”With the arrival of a new year, part of a new command vision will soon take place in the U.S. Army Special Operations Command (USASOC) footprint. The U.S. Army Special Operations Command initiated a plan to reinvigorate the U.S. Army John F. Kennedy Special Warfare Museum”

Whenever a command issues a statement like that, most experienced people cringe because they know what follows isn’t going to be good news. And it wasn’t. The U.S. Army Special Operations Command (USASOC) is closing the Special Warfare Museum located at Fort Bragg, North Carolina. This latest maneuver by USASOC has touched a nerve within the Special Forces community. Actually it has plain pissed them off — and with good reason. 

The Special Warfare Museum was treasured by the SF community because it was the only place that featured the history of the Special Forces groups, Civil Affairs, Psychological Operations, and above all the O.S.S. where the SF lineage originated from. The tiny but packed museum was located on Ardennes Street, on Fort Bragg, smack in the middle of the SF area, and adjacent to the Green Beret statue, Bronze Bruce. 

The reason for the closure has been hazy, to say the least. First USASOC said it was for inventory. However, nothing had been done with the Special Warfare Museum or gift shop with input from either the Museum Association or the Special Forces Association. But that shouldn’t be a surprise: several years ago, without a peep, USASOC moved the statue of Bronze Bruce in the middle of the night to where it now stands. 

So, back at the end of January, the USASOC Public Affairs Office (PAO) released a statement saying that the U.S. Army JFK Special Warfare Museum would become the Army Special Operations Forces Musuem. The plan was to “reinvigorate” the Museum. They’d temporarily close it to identify and catalog items. The museum, they said, would open back up in February 2020. The new ARSOF museum would expand to include other USASOC units, notably the 160th Special Operations Aviation Regiment based at Fort Campbell and the 75th Ranger Regiment based at Fort Benning.

In the published piece USASOC wrote: “The idea of the reorganization is to take ownership of ARSOF’s proud history and to get artifacts into the hands of Soldiers by intellectually engaging students and Soldiers in areas where they congregate. It is intended to keep artifacts on display engaging, relevant, and fresh.” Apparently, in USASOC, “reinvigorate”, “relevant and fresh” means closure.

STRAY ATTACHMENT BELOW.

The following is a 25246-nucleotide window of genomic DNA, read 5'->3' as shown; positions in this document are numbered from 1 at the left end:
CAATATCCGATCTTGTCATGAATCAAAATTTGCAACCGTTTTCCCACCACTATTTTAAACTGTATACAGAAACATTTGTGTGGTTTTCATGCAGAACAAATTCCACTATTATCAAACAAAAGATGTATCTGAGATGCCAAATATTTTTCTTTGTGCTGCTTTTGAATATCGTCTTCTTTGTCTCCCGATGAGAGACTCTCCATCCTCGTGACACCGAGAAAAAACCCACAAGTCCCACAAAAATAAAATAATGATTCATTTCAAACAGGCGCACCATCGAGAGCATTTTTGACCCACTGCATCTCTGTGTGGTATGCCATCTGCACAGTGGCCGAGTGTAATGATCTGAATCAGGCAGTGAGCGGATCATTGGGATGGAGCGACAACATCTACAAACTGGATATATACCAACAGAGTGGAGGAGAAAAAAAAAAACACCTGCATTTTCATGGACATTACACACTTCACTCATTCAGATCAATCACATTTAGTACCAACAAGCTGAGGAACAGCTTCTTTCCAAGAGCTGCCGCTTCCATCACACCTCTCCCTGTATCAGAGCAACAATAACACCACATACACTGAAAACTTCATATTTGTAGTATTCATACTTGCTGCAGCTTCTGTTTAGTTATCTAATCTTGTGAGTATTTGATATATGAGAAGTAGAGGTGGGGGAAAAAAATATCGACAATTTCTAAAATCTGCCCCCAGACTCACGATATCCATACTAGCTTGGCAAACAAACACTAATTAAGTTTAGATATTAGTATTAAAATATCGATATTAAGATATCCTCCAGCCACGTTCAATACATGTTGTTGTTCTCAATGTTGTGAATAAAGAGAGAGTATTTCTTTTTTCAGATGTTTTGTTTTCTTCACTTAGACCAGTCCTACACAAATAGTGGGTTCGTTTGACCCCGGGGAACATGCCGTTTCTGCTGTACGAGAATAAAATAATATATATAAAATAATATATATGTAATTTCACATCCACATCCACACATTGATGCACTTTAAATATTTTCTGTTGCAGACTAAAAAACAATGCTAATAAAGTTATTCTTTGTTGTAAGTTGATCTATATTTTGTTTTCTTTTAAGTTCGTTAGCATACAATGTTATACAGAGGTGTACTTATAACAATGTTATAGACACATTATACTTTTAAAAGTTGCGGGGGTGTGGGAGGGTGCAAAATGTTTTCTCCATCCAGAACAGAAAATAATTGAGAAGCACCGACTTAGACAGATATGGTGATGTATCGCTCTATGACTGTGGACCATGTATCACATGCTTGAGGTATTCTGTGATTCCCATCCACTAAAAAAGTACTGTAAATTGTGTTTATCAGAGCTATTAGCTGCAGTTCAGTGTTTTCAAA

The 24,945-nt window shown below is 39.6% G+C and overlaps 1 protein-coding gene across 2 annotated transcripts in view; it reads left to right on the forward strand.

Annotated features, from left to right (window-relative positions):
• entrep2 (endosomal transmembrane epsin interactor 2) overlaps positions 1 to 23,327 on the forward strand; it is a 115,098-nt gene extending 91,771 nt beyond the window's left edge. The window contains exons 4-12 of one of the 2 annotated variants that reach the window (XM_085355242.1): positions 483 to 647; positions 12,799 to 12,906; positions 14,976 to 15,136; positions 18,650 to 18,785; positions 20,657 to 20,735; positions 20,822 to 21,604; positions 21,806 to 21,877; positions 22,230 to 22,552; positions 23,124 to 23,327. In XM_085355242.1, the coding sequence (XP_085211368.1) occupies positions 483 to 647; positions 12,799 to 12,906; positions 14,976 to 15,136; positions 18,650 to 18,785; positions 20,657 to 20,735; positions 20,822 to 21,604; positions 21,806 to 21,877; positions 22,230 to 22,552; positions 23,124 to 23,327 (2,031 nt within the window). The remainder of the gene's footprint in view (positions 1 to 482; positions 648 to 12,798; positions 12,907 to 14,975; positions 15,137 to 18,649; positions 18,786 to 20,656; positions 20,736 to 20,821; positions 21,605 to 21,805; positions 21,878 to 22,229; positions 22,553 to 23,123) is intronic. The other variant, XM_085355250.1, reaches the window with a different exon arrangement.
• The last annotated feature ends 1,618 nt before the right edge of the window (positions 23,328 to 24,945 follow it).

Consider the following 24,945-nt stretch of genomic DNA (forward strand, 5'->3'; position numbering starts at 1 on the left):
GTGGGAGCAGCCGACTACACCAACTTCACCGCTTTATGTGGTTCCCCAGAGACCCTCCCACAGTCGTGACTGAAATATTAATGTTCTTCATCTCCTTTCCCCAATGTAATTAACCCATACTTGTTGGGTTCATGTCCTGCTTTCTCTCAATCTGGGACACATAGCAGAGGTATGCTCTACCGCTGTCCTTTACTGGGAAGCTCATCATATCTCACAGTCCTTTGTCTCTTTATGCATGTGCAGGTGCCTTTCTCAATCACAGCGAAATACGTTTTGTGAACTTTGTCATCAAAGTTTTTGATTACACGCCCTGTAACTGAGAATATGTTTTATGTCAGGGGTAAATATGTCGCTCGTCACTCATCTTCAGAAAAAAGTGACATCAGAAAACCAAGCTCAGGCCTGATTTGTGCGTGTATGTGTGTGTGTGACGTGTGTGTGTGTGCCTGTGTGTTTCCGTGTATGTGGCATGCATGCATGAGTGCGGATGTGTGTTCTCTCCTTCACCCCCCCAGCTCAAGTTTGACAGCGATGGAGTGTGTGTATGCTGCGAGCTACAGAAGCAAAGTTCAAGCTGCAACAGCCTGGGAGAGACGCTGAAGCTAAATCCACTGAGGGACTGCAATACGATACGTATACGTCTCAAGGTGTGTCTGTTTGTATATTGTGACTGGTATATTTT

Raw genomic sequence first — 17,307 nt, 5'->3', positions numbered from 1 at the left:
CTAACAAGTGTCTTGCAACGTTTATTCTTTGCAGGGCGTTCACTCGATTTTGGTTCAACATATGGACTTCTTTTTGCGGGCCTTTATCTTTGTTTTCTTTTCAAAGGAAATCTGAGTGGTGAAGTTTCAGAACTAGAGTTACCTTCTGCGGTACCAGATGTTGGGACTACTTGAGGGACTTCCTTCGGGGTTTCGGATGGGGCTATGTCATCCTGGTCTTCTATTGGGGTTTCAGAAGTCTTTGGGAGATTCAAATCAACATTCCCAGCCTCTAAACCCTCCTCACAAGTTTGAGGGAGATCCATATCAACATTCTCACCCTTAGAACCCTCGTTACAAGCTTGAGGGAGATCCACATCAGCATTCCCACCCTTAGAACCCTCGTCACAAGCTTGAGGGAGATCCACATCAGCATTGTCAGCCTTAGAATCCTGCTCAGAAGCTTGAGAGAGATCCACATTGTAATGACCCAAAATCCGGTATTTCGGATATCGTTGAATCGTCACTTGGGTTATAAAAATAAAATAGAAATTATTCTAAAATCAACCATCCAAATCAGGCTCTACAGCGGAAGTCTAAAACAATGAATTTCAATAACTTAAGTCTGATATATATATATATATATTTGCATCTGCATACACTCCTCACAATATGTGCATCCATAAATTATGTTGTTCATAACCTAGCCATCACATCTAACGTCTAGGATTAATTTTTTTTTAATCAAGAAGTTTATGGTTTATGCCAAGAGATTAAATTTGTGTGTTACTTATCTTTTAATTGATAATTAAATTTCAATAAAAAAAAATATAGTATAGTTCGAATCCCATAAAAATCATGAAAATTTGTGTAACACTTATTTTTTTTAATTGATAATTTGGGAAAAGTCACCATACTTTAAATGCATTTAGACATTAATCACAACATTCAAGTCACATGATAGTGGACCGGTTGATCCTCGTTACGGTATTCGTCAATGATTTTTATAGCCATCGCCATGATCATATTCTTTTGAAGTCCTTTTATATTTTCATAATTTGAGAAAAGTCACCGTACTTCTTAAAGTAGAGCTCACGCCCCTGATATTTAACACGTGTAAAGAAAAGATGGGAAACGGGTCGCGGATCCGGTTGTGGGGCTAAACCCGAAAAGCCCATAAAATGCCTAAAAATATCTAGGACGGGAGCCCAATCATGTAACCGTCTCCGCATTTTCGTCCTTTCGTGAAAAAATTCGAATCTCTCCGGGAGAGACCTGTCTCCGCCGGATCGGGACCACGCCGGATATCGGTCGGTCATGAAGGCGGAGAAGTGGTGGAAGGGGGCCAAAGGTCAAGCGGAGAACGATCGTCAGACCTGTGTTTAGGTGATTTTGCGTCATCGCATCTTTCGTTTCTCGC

On April 24, 2020, USASOC then published “ARSOF History: Embracing the Future” which implies that the museum does not and will not ever exist. It states that “USASOC will preserve ARSOF history by leveraging technology through virtual historical exhibits and graphic displays to make ARSOF history more accessible to everyone.” Virtual? Like a website? For the Special Warfare Museum. Ouch. Then it says that the command will work with the Airborne and Special Operations Museum in downtown Fayetteville to display some exhibits.

When news of this first hit, Special Forces troops, past and present were rightfully ticked off. They felt like their lineage and history were being flushed down the drain. But calmer heads prevailed. A very well respected member of the Regiment, Chris Zets, has been in talks with the USASOC History Office. He’s kept everyone abreast of the situation and everyone has been forwarding his findings.

The USASOC History staff told Zets that they felt the museum was best served staying right where it is for the foreseeable future, but with some improvements and changes. Yet, the CG had the final say and he ignored an earlier meeting in which Zets was told that SF stakeholders would be part of the COA development.

Then another well respected former 7th SFG NCO, Joe Callahan, got involved and sent out a letter that was quickly forwarded to members of the Regiment far and wide. 

Callahan’s comments were straight and to the point, “So the all-knowing USASOC again wants to change the historical face of Green Beret lineage…people come to the Museum to SEE GREEN BERET HISTORY!” Do you think that Callahan is overstating things? Think again. When the 7th SFG was creating a poster for its 50th anniversary in 2010, they crafted a picture of Joe Callahan as the centerpiece. 

This is the same USASOC history office that posted a story in USASOC’s official magazine “Veritas” saying that Special Forces originated from O.S.S. (they do), and what the SF troops have long believed to be gospel is a “fallacy” and a product of “disinformation.”

So, pardon us if we don’t believe that USASOC will not mess up Special Forces history forever.  “Embracing the Future?” Right. By erasing our history.